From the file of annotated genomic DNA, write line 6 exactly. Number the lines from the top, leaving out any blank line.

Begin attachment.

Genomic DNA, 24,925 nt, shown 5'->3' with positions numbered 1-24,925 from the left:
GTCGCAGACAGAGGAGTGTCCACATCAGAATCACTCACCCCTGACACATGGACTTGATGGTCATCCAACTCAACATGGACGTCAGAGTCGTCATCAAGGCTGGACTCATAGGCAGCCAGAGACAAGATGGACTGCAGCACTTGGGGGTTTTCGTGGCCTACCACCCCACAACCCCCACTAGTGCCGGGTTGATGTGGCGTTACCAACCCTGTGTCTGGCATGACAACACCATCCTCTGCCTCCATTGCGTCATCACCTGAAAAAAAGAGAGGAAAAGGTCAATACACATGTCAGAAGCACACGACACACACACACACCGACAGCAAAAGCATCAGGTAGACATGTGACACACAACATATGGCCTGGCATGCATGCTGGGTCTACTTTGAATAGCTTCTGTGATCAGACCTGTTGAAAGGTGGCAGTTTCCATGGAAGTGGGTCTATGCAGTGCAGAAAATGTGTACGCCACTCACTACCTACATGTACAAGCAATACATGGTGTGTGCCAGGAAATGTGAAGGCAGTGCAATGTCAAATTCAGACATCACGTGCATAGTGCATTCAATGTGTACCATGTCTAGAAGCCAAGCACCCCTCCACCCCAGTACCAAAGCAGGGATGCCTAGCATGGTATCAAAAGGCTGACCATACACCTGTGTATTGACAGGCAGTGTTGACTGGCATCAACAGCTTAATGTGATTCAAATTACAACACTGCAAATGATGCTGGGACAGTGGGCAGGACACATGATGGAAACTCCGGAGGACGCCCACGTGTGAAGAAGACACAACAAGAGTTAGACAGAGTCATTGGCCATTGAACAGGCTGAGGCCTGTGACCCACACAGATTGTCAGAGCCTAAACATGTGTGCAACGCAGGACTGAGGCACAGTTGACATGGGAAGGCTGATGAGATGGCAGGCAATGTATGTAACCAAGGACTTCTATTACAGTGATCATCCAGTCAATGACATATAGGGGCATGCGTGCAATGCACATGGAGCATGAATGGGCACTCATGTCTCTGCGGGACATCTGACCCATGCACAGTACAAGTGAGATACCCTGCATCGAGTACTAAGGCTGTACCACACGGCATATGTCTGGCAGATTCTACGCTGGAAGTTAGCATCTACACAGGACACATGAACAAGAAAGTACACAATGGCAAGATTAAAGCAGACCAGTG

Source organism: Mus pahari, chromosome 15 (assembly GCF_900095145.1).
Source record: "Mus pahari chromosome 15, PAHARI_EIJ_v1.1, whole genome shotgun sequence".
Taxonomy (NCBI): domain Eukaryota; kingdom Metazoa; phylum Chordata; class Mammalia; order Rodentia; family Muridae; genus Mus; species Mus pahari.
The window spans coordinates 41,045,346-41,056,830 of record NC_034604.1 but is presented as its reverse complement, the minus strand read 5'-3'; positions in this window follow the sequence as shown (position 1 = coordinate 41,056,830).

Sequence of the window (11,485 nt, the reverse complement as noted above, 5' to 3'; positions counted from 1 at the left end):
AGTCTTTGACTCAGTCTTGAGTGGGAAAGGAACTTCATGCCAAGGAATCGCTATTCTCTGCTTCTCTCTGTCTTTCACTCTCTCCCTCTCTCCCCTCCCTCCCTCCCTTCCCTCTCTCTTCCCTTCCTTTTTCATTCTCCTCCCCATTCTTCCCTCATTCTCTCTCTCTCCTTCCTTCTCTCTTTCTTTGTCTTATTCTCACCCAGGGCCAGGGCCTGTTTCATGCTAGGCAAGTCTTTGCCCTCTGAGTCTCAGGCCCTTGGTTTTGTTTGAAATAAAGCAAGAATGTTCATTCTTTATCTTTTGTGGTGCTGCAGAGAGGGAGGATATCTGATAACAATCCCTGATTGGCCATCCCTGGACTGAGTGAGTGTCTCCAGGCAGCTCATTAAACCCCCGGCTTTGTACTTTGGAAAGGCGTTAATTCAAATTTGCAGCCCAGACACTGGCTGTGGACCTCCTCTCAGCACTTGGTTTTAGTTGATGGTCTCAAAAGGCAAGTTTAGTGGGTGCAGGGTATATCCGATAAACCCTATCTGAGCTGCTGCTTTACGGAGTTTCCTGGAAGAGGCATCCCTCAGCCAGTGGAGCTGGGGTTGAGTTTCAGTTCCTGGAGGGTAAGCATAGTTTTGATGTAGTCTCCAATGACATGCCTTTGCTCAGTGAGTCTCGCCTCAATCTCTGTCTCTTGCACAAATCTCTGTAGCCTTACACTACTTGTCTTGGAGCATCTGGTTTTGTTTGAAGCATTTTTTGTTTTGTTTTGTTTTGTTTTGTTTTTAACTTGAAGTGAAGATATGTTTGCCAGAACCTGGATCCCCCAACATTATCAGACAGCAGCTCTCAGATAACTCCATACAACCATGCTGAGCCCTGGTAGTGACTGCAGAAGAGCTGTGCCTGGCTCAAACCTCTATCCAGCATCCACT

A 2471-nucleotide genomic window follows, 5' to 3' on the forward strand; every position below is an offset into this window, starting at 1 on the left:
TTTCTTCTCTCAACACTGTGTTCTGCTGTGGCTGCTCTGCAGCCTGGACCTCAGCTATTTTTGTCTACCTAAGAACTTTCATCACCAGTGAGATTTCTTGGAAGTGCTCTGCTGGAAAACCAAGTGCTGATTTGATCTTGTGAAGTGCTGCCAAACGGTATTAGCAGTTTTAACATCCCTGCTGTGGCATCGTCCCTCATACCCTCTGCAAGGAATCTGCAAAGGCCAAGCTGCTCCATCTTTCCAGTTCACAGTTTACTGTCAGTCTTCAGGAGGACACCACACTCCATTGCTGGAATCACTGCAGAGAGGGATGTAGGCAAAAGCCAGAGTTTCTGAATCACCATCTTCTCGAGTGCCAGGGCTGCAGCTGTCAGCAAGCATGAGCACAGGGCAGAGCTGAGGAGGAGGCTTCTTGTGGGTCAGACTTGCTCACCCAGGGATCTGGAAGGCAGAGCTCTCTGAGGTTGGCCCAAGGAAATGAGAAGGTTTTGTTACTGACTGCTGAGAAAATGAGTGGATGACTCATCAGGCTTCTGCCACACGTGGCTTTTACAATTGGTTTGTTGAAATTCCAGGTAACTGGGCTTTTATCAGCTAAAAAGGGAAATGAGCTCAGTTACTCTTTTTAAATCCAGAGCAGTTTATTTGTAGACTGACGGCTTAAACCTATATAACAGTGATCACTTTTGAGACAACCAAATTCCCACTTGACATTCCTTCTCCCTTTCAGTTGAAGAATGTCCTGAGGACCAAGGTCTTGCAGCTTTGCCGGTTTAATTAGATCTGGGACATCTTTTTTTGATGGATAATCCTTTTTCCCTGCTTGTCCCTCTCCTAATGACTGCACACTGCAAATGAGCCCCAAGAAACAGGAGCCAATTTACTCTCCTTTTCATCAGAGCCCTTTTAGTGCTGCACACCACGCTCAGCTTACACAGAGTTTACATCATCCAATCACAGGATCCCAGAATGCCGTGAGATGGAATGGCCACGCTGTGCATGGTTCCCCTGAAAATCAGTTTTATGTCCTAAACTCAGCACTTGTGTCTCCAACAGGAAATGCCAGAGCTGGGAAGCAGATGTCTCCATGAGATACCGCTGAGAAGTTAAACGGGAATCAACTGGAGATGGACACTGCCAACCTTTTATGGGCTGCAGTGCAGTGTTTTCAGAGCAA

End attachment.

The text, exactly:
The window spans coordinates 41,045,346-41,056,830 of record NC_034604.1 but is presented as its reverse complement, the minus strand read 5'-3'; positions in this window follow the sequence as shown (position 1 = coordinate 41,056,830).